SEC Gets Conflicting Advice On Mark-to-Market Accounting
U.S. securities regulators received conflicting advice Wednesday on whether to dispense with mark-to-market accounting rules that critics say are deepening the nation's economic woes.
The issue was debated at a public forum at the Securities and Exchange Commission, which is under pressure to suspend or repeal mark-to-market accounting for certain financial instruments. Congress ordered the SEC to examine the matter and provide a written report by Jan. 2. SEC Chairman Christopher Cox said regulators will hold a second public session on the topic on Nov. 21, and seek written input from the public through Nov. 13.
Supporters and opponents of fair-value, or mark-to-market, accounting clashed at Wednesday's session on whether the approach is helping or harming investors.
Former Federal Deposit Insurance Corp. Chairman William Isaac called for fair- value accounting to be suspended or repealed immediately, saying it is " transparently wrong" and "senselessly destructive" to force companies to slash the values of loans and other financial assets to unrealistically low levels.
Yet changing the rules on fair-value accounting could increase uncertainty among investors and make markets more anxious rather than less, countered University of Chicago accounting professor Ray Ball.
"I think it would be a terrible shame if we shot the messenger and ignored the message," said Ball.
PricewaterhouseCoopers LLP partner Vincent Colman defended the current rules and said the Norwalk, Ct.-based Financial Accounting Standards Board should be kept "free from political pressures" and undue outside influence.
Although the SEC oversees the FASB, it rarely overrules it. Isaac recommended more direct oversight, requiring U.S. accounting rules to be approved by the Federal Reserve and the Federal Deposit Insurance Corp. He endorsed a return to historical accounting, which values assets and liabilities at their original cost, terming that vastly superior to the more volatile mark-to-market approach.
Mark-to-market accounting rules require companies to adjust valuations of certain assets and liabilities they intend to trade or sell to reflect current market prices. Critics say it makes earnings too volatile and intensifies market downturns. Even supporters of the approach concede that it is much harder to apply when markets aren't functioning normally, requiring companies to estimate values using computer models, or look to distressed "fire-sale" transactions.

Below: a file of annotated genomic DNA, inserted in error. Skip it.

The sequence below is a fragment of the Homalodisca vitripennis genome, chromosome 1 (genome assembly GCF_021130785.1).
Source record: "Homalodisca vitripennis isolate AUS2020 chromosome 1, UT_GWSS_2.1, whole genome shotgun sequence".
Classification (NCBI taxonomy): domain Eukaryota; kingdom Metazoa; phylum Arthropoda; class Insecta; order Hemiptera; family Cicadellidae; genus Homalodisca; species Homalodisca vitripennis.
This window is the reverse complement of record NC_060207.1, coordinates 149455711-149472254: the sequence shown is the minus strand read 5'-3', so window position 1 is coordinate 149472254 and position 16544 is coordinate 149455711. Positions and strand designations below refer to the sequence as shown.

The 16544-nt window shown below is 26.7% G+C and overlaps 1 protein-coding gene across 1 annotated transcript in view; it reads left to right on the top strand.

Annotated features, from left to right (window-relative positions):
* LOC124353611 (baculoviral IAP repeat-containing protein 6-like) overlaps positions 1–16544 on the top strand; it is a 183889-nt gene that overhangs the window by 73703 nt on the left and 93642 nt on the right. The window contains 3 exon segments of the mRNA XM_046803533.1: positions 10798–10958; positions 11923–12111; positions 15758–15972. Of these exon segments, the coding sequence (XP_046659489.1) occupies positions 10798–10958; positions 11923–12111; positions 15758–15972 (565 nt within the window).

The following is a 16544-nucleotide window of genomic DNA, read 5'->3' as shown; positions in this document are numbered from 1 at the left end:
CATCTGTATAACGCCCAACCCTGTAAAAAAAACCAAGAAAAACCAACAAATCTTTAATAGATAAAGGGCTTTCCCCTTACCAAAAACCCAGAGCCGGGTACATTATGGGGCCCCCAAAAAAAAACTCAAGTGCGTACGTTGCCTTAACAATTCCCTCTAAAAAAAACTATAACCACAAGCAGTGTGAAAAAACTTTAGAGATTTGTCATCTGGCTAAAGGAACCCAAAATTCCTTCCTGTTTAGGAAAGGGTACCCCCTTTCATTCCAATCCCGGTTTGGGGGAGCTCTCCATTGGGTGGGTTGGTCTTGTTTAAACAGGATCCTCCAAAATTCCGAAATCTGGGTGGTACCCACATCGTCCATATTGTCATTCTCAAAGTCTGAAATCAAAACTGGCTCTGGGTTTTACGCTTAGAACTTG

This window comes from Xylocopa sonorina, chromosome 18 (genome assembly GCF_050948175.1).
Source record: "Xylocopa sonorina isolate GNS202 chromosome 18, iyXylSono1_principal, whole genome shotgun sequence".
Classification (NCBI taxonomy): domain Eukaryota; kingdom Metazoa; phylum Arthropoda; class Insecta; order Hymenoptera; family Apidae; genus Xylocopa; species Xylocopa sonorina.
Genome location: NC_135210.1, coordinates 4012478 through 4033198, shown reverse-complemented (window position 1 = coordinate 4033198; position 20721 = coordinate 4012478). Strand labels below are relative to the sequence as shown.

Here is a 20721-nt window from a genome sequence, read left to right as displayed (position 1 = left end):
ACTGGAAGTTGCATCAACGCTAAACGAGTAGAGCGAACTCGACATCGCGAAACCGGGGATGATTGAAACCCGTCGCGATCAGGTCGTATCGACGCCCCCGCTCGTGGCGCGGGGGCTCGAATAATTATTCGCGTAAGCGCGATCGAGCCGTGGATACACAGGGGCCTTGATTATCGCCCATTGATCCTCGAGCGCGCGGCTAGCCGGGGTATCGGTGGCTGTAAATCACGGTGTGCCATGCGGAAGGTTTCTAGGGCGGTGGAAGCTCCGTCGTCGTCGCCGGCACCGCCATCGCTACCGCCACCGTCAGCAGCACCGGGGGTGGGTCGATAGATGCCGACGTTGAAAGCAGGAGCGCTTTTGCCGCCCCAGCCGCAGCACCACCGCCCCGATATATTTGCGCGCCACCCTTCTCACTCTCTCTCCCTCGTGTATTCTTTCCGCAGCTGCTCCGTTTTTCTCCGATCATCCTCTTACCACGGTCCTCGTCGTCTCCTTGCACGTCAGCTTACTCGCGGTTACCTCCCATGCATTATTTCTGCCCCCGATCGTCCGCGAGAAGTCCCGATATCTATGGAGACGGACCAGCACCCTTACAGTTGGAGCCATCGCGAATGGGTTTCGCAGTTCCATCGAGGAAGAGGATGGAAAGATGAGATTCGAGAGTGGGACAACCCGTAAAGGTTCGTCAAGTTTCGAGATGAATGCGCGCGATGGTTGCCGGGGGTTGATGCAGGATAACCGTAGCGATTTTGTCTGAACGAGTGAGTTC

While it's "deeply deluded" to think some battered assets will recover anytime soon, efforts to value something that isn't trading could produce "mark to mush, " worried AFL-CIO associate general counsel Damon Silvers.
"There is a real risk that things here are not what they seem to be," said Silvers.
Mark-to-market accounting rules also are crimping mergers because companies have to adjust valuations of assets they acquire even if they don't intend to sell them, a nasty side-effect that only makes bad markets worse, warned Aubrey Patterson, chairman and chief executive of BancorpSouth Inc. (BXS), based in Tupelo, Miss.
Cleveland-based KeyCorp (KEY) abandoned some acquisitions for that reason, according to accounting policy director Chuck Maimbour. He said the bank "just couldn't make it work" and walked away from deals due to the potential hit from mark-to-market accounting rules.
PwC's Colman suggested that the current fair-value accounting rule could be tweaked to distinguish between actual credit losses and other factors, such as declines in value due to illiquid markets. The idea drew a mixed response, with some questioning whether companies could make such calls easily, or if that would make it even harder to determine the fair value of an illiquid asset.
Cindy Ma, a managing director and valuation expert with Houlihan Lokey Howard & Zukin, said she would be afraid to use that approach, fearing it would rely heavily on computer models that "can be manipulated," and create a "nightmare" for auditors who have to sign off on a company's financial reports.
Swiss Reinsurance Co. (SWCEY) Managing Director and Chief Claims Strategist Richard Murray, who chairs the U.S. Chamber of Commerce Center for Capital Markets Competitiveness, said there is no easy way to value a company, with or without mark-to-market accounting rules. He stressed the need for companies and auditors to bring judgment to bear and asked regulators to consider offering a "safe harbor" from legal liability for honest valuation mistakes.
By Judith Burns, Dow Jones Newswires